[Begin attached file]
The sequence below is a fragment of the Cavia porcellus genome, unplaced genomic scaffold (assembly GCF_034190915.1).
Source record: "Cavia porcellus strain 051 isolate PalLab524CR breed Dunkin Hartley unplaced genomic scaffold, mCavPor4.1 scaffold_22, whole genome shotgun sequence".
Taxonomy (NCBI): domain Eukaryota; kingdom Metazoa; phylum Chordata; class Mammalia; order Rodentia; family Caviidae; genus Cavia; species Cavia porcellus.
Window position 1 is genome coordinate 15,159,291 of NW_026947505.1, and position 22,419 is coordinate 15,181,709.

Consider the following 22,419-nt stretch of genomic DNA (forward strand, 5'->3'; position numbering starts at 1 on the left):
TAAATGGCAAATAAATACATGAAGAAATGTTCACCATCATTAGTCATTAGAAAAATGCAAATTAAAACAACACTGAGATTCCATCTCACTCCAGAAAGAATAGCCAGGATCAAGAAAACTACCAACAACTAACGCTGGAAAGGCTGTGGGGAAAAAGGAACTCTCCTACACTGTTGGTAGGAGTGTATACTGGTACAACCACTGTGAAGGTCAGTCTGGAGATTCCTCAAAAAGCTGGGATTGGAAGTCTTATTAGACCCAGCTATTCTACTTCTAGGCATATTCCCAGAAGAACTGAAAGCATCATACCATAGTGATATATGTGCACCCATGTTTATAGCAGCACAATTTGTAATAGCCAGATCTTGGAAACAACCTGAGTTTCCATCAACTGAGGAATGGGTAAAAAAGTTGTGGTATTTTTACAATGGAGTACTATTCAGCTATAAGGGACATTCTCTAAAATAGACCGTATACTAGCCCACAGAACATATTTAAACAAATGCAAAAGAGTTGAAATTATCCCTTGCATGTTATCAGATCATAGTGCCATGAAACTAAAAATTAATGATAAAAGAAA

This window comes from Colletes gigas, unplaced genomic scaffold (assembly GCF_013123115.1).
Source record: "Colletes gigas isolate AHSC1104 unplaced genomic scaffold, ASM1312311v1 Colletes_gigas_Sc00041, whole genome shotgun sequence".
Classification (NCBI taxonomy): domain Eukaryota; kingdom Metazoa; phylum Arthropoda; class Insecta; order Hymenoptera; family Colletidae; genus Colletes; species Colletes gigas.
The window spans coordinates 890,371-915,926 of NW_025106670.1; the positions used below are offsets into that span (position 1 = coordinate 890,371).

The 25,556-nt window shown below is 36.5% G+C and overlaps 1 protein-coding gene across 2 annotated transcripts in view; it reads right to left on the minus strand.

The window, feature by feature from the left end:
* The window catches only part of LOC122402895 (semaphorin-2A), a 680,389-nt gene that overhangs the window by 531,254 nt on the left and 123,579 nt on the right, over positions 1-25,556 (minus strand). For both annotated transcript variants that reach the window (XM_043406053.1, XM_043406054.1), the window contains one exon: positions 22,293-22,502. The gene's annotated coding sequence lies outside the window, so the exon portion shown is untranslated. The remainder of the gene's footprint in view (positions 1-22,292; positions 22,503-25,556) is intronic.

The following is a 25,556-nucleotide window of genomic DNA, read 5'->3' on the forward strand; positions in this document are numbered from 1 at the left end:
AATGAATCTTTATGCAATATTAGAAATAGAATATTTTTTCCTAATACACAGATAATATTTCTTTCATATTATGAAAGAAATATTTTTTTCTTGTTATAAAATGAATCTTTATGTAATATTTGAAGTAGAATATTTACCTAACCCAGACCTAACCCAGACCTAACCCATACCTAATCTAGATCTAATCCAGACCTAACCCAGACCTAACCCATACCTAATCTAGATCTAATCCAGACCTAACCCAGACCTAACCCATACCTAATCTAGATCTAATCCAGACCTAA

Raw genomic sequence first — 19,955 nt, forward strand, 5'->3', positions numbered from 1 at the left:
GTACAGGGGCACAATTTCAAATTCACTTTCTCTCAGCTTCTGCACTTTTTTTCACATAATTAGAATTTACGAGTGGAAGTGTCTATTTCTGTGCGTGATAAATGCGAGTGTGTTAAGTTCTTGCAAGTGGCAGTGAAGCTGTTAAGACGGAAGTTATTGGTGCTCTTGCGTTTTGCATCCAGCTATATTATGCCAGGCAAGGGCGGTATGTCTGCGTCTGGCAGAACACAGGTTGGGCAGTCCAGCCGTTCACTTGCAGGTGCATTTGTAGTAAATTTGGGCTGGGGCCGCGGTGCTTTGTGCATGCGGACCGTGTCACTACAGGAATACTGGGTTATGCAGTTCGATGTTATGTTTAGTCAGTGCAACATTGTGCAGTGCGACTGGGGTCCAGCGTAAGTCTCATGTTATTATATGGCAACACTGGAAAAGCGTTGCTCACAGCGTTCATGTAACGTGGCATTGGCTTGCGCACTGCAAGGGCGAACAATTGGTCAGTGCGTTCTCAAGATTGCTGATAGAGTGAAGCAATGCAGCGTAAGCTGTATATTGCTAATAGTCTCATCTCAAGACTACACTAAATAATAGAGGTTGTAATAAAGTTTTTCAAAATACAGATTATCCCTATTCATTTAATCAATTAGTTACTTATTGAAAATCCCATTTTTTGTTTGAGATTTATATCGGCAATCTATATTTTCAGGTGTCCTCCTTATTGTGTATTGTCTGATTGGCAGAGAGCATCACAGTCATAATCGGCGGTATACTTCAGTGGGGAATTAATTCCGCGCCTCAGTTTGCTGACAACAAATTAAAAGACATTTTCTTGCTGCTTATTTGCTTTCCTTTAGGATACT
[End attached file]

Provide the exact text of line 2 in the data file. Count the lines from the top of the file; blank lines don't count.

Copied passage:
Source record: "Cavia porcellus strain 051 isolate PalLab524CR breed Dunkin Hartley unplaced genomic scaffold, mCavPor4.1 scaffold_22, whole genome shotgun sequence".